"In this classroom, relationships are fostered, families are respected, and children are honored.
In this classroom, nature's gifts are valued and children's thoughts are captured.
In this classroom, learning is alive and aesthetic beauty is appreciated." -Unknown

Sunday, February 26, 2012

We Tip Our Hats to You, Dr. Seuss!!

This Friday, March 2nd is Dr. Seuss' birthday and many places will be celebrating with Read Across America. Dr. Seuss, Theodor Seuss Geisel, changed the face of children's books and sent out messages with real heart. From the environmental awareness of The Lorax to the reminder that even the "littlest" things are important in Horton Hears a Who, there was a clear message. From the encouragement to try new things in Green Eggs and Ham to the warning against commercialism in How the Grinch Stole Christmas, Dr. Seuss made us sit up and take notice. 

When there wasn't a word that rhymed, he simply made up a new one, and boy, could he make them up. From rhyming to alliteration we find ourselves almost singing along with the rhythm to tying our tongues in knots trying to get the words out.

"Like Norman Rockwell, Ted Geisel personally created every rough sketch, preliminary drawing, final line drawing, and finished work for each page of every project he illustrated.

Despite the technical and budgetary limitations of color printing during the early and mid-twentieth century, Dr. Seuss the artist was meticulous about color selection. He created specially numbered color charts and elaborate color call-outs to precisely accomplish his vision for each. Saturated reds and blues, for example, were carefully chosen for The Cat in the Hat to attract and maintain the visual attention of a six-year-old audience." -The Art of Dr. Seuss booklet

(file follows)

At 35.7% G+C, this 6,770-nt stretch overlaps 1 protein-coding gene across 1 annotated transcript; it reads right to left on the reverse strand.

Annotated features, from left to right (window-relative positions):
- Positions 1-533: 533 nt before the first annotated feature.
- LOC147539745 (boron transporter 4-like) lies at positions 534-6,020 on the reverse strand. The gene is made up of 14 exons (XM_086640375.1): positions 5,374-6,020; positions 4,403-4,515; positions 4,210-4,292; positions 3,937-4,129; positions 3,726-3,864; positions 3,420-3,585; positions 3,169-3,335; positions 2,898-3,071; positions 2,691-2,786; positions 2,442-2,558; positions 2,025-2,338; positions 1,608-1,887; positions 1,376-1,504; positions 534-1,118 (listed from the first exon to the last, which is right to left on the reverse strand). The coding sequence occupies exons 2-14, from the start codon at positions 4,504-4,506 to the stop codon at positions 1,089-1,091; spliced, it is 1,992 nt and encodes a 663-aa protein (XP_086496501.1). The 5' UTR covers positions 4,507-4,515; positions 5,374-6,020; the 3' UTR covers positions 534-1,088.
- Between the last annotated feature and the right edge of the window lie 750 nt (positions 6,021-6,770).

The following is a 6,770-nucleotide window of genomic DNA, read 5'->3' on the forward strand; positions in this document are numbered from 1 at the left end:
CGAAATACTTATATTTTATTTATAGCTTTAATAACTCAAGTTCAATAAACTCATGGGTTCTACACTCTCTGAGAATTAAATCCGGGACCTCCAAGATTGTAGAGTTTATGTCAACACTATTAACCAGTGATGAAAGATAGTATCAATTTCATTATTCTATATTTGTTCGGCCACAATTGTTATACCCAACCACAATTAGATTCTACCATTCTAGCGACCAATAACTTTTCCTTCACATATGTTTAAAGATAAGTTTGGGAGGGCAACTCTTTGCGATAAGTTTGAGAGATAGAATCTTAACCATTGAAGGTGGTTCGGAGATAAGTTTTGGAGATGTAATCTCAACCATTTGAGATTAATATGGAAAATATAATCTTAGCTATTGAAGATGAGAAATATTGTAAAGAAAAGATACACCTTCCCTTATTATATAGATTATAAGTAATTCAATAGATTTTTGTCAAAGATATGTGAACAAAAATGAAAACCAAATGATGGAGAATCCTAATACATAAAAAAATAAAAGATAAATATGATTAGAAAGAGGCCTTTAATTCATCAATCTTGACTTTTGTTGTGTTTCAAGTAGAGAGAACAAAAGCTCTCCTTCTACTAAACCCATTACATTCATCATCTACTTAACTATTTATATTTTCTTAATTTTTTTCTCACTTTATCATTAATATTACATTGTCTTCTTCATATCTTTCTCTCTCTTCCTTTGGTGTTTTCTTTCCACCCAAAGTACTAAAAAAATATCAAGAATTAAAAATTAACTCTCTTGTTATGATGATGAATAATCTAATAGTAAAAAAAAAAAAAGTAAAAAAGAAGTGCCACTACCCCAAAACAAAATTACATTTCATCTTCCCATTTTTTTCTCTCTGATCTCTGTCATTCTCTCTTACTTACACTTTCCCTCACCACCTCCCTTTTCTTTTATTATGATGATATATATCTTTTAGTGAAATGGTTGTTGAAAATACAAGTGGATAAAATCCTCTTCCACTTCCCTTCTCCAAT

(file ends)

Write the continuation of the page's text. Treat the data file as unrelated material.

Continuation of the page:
Today I visited Turtle Bay Museum, a local treasure that is temporarily housing the traveling exhibit "The Art of Dr. Seuss: A Retrospective and International Touring Exhibition". As you left the gallery of the museum and entered the Seuss doors, you were transported into the magical world of Dr. Seuss. Below are some of the images we were able to view.

From the Unorthodox Taxidermy collection:
In the early 1930's he evolved from two-dimensional artworks
to three-dimensional sculptures. What was most unusual for
these mixed media sculptures was the use of real animal parts
including beaks, antlers, and horns from deceased Springfield
Zoo animals where Geisel's father was superintendent.

From One Fish Two Fish Red Fish Blue Fish

From Yertle the Turtle

Green Eggs and Ham is the fourth best -selling
children's book  in the English language.

"I meant what i said and i said what i meant.
 An elephant's faithful one-hundred percent!"

Today is your day.
You're off to Great Places!
You're off and away!


  1. Do you know how long the Dr. Seuss exhibit will be there? I went there a few weeks ago, and saw a really cool poem/poster there, didn't have my camera, but thought I could find it on-line or in a book, but haven't had any luck. So I want to go back to see it. Love your pictures of it!

  2. Whoops! Guess I should have looked at your first picture again...it's there til tax day!

  3. You're too funny, Shannon. I do that all that time as you know since I did it to your daughter's photo yesterday. If you can remember just a few of the words to the poem/poster, you could probably google it.

    1. Must be getting old...'cause I can't remember a thing! I'll be there next week to check it out again!

  4. This is wonderful!! Lucky that you got to visit the exhibit, thanks for sharing:)

  5. It was amazing Roopa. He was such a pioneer for many causes and very much ahead of his time.